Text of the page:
FRANKFURT — In a move that bucks the industry's general direction in vehicle development, Volkswagen Group has begun informing its global suppliers that they will be off the hook for almost all the software required to operate the advanced parts and technologies running through Volkswagen's cars.
Volkswagen has decided to put itself on that hook.
As to why, look no further than the need for onboard computing. The growing morass of technologies and sensors, wires and computing resources is taking over the automobile. Volkswagen says an average VW vehicle now has about 70 electronic control modules — basically standalone computers — running software from as many as 200 suppliers, all of which have to be integrated by the company to make the vehicle operate correctly.
Volkswagen's goal: Reduce those 70 computers to three. Each will be powerful enough to handle the processing necessary to run its portion of the automobile, using software largely developed in-house that can be easily updated over the air, regardless of the hardware it's running.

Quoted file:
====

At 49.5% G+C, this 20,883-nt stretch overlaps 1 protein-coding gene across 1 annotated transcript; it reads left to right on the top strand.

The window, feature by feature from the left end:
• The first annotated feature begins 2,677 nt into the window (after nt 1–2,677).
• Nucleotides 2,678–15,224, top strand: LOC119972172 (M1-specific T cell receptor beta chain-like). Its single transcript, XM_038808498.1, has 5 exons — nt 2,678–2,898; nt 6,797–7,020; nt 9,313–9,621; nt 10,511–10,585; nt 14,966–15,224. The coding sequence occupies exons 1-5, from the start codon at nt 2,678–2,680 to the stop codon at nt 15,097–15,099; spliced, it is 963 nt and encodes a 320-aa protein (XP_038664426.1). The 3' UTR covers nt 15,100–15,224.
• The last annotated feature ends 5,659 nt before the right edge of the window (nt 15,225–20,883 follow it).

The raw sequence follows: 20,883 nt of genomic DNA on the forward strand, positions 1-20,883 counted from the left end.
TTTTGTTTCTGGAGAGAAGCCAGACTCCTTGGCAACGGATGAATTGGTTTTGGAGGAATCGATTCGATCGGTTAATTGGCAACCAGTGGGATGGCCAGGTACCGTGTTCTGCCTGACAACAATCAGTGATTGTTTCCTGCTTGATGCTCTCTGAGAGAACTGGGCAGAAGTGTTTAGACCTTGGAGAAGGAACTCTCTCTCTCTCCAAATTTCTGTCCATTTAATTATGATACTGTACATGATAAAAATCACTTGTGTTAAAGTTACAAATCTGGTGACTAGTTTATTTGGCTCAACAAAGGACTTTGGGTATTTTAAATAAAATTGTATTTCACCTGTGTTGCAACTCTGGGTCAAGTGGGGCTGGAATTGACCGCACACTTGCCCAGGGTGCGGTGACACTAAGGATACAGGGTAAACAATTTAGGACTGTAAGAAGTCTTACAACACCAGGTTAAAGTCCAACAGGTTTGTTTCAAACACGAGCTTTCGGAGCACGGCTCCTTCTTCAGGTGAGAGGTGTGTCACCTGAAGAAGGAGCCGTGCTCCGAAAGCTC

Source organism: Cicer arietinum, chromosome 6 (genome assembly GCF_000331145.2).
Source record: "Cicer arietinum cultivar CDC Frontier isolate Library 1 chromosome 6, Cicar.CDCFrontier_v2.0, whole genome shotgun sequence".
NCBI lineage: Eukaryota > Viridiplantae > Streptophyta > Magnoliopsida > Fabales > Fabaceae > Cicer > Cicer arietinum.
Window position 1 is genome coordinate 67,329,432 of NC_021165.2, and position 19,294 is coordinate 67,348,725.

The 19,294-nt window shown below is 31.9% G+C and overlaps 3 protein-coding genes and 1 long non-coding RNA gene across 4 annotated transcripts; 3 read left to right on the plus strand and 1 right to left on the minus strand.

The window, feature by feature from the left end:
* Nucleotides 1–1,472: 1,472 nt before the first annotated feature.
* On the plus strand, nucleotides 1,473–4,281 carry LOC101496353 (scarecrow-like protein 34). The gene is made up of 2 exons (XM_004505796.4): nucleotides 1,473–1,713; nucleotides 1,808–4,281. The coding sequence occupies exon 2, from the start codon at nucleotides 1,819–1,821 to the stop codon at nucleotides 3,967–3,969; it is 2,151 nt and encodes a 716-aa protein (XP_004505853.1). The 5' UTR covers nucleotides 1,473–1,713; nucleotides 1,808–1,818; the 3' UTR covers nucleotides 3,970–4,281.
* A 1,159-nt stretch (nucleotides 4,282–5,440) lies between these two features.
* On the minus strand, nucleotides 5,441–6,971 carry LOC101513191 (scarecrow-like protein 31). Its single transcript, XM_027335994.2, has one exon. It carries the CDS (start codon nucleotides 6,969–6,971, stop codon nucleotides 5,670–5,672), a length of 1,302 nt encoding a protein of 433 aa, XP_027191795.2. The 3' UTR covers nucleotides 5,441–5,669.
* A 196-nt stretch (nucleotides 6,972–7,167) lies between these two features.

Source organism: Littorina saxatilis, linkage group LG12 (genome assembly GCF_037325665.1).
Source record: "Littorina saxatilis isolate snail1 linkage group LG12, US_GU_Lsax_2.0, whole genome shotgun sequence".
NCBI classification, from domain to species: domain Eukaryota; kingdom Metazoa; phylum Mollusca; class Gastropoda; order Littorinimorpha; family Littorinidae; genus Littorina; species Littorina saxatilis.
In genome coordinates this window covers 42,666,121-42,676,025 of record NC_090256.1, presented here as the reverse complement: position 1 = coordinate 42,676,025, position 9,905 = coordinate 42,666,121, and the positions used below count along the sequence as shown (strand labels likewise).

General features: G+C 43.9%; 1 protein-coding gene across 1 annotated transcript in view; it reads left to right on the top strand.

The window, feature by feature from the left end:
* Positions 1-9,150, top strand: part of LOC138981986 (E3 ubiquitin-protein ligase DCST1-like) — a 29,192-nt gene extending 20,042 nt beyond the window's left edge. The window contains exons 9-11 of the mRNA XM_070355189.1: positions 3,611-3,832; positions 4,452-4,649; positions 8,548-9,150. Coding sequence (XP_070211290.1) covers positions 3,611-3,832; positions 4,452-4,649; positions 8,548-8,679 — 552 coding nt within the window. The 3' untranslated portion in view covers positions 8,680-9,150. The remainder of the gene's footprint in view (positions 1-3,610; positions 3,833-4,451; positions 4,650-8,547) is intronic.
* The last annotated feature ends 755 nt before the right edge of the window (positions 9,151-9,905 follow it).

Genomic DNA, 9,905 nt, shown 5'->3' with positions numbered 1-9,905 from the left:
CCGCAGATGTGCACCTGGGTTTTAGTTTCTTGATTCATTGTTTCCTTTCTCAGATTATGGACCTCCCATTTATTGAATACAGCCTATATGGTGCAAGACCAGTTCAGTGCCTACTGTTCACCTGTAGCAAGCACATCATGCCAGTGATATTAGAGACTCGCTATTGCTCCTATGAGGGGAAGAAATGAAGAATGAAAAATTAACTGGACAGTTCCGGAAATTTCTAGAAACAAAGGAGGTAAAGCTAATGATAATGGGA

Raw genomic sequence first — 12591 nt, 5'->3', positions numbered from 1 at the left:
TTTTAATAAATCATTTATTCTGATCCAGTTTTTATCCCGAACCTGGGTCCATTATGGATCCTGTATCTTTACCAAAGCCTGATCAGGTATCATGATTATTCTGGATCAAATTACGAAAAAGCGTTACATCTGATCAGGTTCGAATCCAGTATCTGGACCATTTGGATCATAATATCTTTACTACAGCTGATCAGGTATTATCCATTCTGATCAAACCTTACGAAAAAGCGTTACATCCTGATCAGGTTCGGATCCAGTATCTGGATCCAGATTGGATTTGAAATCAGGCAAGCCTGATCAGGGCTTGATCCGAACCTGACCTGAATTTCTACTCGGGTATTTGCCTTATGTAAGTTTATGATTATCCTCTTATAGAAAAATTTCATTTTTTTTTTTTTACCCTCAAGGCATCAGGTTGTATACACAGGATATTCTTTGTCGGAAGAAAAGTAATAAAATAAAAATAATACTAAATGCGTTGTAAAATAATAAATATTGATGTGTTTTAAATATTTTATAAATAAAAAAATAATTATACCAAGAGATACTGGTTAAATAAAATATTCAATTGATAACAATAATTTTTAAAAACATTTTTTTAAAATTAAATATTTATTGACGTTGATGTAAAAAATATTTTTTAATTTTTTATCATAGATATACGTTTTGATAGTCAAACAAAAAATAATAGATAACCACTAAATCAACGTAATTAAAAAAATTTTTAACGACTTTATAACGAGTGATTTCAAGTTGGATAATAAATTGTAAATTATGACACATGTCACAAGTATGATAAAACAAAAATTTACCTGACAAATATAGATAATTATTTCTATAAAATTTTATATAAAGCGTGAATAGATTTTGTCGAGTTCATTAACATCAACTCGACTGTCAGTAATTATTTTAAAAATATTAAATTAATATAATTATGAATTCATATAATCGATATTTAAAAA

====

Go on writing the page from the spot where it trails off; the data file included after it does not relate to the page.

And all of it would run off a single electronic architecture.
"We are separating hardware from software," said Christian Senger, the Volkswagen Group board of management member who oversees the automaker's digital activities, including software development, and who has been tasked with this strategic new move.
"Product perception [and] customer satisfaction are more and more dependent on software, so it's a natural step to change the organization and to focus on software as a core competency.
"We are super expert in parts management," he added. "But we had more or less delegated the integration of software to our Tier 1 suppliers. So for us, a lot of software was just a black box — and we see that this doesn't work anymore. So now it's really getting the teams together and defining this new tool chain."午夜剧院